(b. Pleasant Township, Ohio, 6 Sept. 1893; d. Columbus, Ohio, 22 Mar. 1986)
US; State Attorney-General 1933–7, Governor 1938–46, vice-presidential candidate 1944, US Senator 1946–58 John Bricker was a conservative whose values reflected the isolationist wing of the Republican Party associated with Robert A. Taft. He attended Ohio State University, where he studied law. Although Bricker passed the Ohio bar examination in 1917, his legal training was interrupted by the First World War. Initially declared medically unfit to serve, Bricker became first an army athletic instructor and then, after getting ordained for the purpose, an army chaplain. He practised law in Ohio, becoming state Attorney-General in 1933.
In 1938 Bricker was elected Governor of Ohio, a position he held for three successive terms. In office Bricker was extremely successful at improving the state's finances while expanding its expenditure on social programmes and education. He was instinctively hostile to the New Deal and its expansion of federal government power, which he saw as a threat to the integrity of state government.
In 1944 Republican nominee Thomas Dewey chose Bricker as his running mate, rather than Everett Dirksen. Bricker's isolationist values appealed also to the far right but Bricker repudiated the attempt by Gerald L. K. Smith and the America First Party to nominate him as that party's vice-presidential candidate. The Dewey-Bricker ticket was defeated by Franklin Roosevelt but Bricker emerged as a significant figure in the Republican Party. He was elected to the Senate in 1946 and served two terms until defeated in 1958 as a result of a massive anti-Republican swing in Ohio.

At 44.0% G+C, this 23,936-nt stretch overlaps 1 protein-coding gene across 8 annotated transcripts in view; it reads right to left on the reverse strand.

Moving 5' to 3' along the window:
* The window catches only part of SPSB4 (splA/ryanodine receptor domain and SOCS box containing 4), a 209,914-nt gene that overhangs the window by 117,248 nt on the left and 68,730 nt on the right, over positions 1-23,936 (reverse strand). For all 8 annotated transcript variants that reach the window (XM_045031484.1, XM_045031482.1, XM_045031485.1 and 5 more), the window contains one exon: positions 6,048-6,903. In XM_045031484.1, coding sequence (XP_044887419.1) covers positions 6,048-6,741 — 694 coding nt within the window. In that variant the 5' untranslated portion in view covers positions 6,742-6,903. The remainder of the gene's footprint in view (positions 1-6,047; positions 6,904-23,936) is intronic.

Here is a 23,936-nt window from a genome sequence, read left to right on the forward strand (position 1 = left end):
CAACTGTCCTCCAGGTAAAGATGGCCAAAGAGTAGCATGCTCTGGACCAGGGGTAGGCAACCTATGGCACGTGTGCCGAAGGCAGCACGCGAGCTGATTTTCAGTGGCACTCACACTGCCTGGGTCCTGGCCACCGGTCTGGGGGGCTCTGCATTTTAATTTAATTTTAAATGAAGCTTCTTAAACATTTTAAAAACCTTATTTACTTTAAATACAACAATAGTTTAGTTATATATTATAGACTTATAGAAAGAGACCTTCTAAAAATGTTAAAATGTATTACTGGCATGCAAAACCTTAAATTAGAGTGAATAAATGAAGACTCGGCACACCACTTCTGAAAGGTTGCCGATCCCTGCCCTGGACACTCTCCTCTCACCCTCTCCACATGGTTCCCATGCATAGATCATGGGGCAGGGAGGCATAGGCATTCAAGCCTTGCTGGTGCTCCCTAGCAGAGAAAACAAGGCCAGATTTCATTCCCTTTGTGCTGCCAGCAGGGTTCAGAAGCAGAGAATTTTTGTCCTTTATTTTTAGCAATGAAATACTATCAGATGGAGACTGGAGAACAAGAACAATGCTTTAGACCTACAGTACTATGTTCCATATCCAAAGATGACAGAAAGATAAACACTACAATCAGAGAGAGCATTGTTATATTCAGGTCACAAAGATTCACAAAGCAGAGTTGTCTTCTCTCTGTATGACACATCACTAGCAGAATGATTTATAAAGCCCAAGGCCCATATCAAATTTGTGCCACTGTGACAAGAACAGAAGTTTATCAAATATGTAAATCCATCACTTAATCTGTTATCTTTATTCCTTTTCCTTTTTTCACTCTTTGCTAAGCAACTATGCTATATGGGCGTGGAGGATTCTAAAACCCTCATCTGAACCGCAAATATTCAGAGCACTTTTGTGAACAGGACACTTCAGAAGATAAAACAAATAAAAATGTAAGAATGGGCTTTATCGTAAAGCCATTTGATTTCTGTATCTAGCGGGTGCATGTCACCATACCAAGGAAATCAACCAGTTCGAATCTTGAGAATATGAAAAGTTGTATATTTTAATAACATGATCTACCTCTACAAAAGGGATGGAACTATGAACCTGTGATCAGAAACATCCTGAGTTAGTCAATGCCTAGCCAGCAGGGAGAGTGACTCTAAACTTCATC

In the Senate, Bricker was a fierce opponent of Communism and anything which ensnared America in international institutions or smacked of world government. He opposed American membership of the International Atomic Energy Agency and was hostile to the United Nations and foreign aid. He repeatedly tried to amend the constitution to limit the power of the President to make international agreements. Although all his efforts failed, the so-called ‘Bricker amendment’ found support in both parties and underlined the strength of isolationist sentiment in Congress after the Second World War. In 1953, despite Eisenhower's rejection of the philosophy of the Bricker amendment, the Senate came within one vote of the two-thirds majority required to submit the amendment to the states.